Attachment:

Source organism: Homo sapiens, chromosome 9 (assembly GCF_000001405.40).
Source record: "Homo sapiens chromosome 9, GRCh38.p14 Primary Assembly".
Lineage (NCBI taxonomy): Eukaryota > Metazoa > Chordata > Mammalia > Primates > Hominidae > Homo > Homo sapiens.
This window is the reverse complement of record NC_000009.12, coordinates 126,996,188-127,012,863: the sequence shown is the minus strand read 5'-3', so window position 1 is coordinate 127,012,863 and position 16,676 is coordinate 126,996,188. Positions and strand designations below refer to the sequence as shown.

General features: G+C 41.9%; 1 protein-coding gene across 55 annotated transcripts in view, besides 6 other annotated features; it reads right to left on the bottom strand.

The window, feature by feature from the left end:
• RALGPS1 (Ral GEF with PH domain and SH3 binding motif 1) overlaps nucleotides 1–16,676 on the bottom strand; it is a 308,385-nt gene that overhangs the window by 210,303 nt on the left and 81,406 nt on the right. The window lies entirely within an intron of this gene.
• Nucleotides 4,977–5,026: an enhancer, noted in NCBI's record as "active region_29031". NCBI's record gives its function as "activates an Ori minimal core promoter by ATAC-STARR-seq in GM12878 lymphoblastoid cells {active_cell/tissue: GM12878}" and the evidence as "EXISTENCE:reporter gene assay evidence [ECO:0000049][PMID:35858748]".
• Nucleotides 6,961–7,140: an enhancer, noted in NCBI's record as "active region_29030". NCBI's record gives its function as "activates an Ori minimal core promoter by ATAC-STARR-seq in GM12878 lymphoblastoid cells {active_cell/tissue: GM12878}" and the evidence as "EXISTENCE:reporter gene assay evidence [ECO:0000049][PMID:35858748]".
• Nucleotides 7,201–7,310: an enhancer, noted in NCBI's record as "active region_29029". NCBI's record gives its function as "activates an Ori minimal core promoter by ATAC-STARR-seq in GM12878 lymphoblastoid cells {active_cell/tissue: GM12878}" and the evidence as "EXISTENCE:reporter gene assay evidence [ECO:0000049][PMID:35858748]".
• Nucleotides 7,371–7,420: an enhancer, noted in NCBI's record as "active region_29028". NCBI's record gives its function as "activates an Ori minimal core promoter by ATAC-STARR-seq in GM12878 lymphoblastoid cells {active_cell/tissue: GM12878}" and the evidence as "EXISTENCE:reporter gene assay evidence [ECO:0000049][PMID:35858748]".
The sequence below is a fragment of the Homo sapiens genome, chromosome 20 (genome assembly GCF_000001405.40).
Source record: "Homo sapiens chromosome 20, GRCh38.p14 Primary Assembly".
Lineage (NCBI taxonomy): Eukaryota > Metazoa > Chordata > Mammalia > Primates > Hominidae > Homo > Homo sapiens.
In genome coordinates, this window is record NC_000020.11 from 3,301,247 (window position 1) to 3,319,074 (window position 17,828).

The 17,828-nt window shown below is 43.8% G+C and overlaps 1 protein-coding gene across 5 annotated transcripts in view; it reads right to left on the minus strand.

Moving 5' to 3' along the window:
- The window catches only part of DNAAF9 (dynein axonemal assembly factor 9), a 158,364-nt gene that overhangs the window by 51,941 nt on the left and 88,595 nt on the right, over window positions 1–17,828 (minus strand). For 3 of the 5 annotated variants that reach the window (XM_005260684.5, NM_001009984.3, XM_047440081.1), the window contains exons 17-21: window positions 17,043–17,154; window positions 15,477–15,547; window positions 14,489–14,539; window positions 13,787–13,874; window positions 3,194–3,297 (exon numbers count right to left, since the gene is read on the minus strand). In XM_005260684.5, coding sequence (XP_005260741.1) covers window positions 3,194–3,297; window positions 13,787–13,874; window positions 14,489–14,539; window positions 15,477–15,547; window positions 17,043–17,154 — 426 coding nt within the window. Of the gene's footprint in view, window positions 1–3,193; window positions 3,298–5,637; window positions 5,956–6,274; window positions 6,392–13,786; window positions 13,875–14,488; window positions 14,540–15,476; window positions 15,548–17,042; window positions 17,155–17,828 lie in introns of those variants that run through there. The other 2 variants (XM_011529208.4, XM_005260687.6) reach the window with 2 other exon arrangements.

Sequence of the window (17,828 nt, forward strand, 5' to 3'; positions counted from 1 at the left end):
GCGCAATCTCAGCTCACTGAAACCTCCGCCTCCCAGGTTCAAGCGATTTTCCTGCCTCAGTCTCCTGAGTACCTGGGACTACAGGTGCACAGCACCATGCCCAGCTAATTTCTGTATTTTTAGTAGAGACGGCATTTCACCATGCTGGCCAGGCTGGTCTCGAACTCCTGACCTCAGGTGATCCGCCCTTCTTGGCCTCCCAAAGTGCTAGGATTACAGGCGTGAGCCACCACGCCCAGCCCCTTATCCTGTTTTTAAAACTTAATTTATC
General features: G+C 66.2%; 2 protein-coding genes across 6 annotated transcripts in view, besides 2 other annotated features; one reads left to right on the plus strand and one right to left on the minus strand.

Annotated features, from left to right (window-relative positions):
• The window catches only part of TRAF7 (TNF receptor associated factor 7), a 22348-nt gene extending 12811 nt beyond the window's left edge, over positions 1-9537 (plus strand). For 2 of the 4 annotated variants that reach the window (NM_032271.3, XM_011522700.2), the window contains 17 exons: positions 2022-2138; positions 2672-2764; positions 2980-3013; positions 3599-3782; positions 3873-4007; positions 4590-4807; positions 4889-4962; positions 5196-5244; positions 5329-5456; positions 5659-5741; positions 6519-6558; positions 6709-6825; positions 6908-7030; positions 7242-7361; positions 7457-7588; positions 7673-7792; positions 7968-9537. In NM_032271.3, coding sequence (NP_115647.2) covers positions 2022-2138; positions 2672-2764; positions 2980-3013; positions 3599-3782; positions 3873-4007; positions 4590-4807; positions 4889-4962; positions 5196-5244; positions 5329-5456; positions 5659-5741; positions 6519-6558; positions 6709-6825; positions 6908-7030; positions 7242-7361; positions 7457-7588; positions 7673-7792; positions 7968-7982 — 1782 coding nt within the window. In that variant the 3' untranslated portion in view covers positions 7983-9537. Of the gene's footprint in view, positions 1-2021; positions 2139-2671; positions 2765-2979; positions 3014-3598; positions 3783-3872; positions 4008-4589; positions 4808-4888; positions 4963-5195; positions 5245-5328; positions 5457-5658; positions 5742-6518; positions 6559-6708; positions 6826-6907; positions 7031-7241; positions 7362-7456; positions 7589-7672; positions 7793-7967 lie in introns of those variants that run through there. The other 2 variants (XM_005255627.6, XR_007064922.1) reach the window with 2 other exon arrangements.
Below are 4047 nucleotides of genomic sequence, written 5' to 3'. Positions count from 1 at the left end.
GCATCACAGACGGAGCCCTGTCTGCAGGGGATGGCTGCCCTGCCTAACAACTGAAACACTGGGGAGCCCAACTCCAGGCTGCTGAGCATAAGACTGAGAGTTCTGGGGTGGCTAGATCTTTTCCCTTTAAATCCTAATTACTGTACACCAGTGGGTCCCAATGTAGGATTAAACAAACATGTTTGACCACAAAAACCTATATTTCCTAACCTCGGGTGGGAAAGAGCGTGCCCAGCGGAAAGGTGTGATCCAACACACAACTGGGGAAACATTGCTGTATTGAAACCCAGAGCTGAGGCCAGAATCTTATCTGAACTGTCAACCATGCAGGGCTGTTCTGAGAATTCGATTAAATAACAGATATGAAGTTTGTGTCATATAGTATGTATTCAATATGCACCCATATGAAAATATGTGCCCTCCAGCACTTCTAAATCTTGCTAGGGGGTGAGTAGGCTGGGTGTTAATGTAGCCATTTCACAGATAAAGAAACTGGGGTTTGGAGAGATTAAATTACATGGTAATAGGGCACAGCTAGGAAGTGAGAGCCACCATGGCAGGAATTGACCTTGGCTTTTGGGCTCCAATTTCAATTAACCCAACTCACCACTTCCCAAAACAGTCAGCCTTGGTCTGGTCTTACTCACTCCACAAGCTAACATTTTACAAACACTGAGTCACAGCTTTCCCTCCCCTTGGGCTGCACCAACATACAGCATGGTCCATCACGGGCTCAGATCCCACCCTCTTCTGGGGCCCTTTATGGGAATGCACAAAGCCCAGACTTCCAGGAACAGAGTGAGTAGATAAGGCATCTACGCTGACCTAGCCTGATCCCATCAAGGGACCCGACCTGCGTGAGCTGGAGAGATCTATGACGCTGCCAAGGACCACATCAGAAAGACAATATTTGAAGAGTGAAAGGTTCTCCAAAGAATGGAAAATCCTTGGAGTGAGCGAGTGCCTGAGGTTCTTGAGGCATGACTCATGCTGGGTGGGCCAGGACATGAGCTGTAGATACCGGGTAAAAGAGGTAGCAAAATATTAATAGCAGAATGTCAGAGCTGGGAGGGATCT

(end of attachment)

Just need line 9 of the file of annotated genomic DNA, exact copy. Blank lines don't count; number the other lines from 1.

• Nucleotides 6,961–7,140: an enhancer, noted in NCBI's record as "active region_29030". NCBI's record gives its function as "activates an Ori minimal core promoter by ATAC-STARR-seq in GM12878 lymphoblastoid cells {active_cell/tissue: GM12878}" and the evidence as "EXISTENCE:reporter gene assay evidence [ECO:0000049][PMID:35858748]".